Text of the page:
I’ve been thinking and reading a lot recently about how to be more successful and get better at the things I’ve been doing for a while. One thing I have noticed is that it is easy to fall into the trap of seeing other people doing the things you want to do and assuming it all came easy to them and/or its natural talent that got them there.
I recently became a Certified ScrumMaster and a main tenant of this is empiricism and learning from the things we do, the mistakes we make, and improving as a result of these.
I like to remember the fact (unsure how true it is) about Thomas Edison on inventing the light bulb. Apparently he failed a 1000 times before coming up with a design that worked and could sustain light for a useful length of time. When asked about his failures he allegedly said the following:
“I have not failed. I’ve just found 10,000 ways that won’t work.”
― Thomas A. Edison
I like that positivity!
I remember the first time I saw and heard Steve Vai play guitar. I was born in the late 70’s so I was late in hearing his music. I play a bit of guitar, well I started 20 years ago and play infrequently now but I understand what it takes to play.
I was amazed at the sounds Steve Vai gets out of his guitar and the ease at which he seems to be able to play it. It looks like second nature to him and I didn’t really think too much about his history with the guitar or how long he has been playing. I just kind of assumed its a natural talent.
This interested me so I researched him a bit more and found numerous articles about him. As you imagine he used to practice, hell he practiced a lot. Apparently he used to divide his day into 12 hours, spend the first few hours warming up and practicing fingurings, then he’d go through all the scales AND then write synthetic scales and create harmonies for all of those. He would then finishing off with playing the guitar. Also his first teacher at the age of 13 was Joe Satriani who is another extremely accomplished guitar player.
Imagine spending the time and effort on the thing that you love doing and want to get better at, if you put in half the time and effort that Steve Vai did just think how good you could be at things you want to be good at. You obviously have to love doing something to put in this sort of work but if you really want something then this is just one example of breaking down a barrier that you though you may have. No excuses now huh?
Turns out this sort of dedication is rife in successful people. Think about the Beatles, they seem to have become famous very quickly with the release of their first few songs but did you know that spent a ridiculous amount of time playing together in small clubs in Germany and having to do requests of all sorts of genre music. They used to do a morning session and then an evening session that would go on until 2am. Those guys were playing together 7 days a week for hours a day. You can become a pretty tight band with that sort of work put in. It paid off of course.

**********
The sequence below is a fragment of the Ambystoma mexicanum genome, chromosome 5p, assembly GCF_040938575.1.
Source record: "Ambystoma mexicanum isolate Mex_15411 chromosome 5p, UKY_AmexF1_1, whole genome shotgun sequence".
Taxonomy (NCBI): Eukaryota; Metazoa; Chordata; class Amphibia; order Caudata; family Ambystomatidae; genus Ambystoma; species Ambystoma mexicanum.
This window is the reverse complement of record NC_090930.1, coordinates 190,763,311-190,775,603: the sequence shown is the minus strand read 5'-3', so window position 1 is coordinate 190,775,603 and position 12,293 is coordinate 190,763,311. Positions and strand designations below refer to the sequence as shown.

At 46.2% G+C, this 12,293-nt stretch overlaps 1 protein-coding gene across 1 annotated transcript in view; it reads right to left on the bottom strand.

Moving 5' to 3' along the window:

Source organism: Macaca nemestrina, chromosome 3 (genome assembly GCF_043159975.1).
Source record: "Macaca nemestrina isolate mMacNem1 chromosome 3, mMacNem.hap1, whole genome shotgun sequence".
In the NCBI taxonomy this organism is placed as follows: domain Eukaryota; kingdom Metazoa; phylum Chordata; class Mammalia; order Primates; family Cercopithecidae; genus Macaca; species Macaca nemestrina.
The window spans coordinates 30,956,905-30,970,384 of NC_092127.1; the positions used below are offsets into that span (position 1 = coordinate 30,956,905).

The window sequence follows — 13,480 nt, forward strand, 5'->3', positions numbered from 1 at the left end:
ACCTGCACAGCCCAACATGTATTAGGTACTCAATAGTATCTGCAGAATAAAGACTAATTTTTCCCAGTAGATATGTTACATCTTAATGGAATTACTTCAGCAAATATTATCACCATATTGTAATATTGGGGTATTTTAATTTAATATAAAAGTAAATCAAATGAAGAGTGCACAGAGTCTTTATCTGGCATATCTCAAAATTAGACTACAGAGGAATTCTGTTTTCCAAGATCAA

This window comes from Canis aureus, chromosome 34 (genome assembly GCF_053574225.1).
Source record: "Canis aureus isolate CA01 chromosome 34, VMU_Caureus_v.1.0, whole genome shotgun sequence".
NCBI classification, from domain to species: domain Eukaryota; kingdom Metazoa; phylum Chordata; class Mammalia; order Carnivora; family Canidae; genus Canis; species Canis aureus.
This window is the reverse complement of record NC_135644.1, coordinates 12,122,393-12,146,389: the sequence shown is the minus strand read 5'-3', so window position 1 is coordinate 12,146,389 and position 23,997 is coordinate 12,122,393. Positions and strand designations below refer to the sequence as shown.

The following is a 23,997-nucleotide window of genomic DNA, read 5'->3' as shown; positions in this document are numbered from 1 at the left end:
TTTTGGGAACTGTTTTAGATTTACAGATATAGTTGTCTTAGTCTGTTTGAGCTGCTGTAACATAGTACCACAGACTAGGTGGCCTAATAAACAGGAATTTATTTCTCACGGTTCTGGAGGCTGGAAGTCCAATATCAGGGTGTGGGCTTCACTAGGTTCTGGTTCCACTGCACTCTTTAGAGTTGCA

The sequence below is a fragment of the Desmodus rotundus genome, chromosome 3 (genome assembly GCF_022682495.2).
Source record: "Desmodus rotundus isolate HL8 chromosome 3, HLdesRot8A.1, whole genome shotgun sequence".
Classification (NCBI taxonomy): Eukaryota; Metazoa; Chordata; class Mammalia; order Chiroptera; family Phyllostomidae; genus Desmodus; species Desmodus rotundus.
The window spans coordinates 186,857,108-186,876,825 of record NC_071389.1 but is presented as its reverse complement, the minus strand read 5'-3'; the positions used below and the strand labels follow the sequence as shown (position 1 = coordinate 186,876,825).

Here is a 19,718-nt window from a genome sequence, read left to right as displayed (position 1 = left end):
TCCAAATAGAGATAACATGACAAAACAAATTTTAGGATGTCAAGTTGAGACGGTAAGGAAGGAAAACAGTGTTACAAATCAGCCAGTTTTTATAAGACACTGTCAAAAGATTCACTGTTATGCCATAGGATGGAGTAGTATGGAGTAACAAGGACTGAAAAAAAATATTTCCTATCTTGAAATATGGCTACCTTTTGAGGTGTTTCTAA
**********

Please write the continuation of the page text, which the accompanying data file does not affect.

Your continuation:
I know nothing about the sport and don’t follow it at all. What I do know though is that David Beckham is really good at taking free kicks. He wasn’t born good at doing this and like Steve Vai he practiced a lot, a heck of a lot and from a young age. I believe he started with keep ups and seeing how many he could do. He would then try and been his score. He would spend hours doing this and learning from the mistakes he made and making small changes and improvements to his technique. Eventually he could do just over 2000 without letting the ball touch the ground! If you saw someone do that many keep ups without seeing the practicing and all the times he miss kicked you would think he was an absolute genius and natural talent. It must seem to go on for a long time having to keep the ball from touching the ground for that many times. I can do around 15-20.
No I don’t mean the convenience food but what is my point about this. Well I guess I’m going to need to put in a lot more time on the things I want to get better at. I need to monitor my success and learn from mistakes that I make while practicing. When I get frustrated at not improving with something its tempting to just think I’m no good at it but perhaps I need to spend more time and look at where I’m going wrong.
There are a lot of distractions in life these days and its obviously better to start something when you’re younger purely due to the fact that you just have more time with things. But we can all spend more time on the things we love doing and the things that are worth improving on.
I’m always going on about how I want to be the best programmer I can be but for sure I could devote more time contributing to open source projects, I could do more coding Kata’s and practice, sharpening the saw. I believe in Agile software development, I can certainly do more courses, read more articles and find more work gigs that put me in a state of learning and improving.
I’ll leave you with a great quote from the golfer Gary Player, I think this is in reaction to someone saying he was always lucky with his bunker and safety shots:
“The harder you work, the luckier you get.”
– Gary Player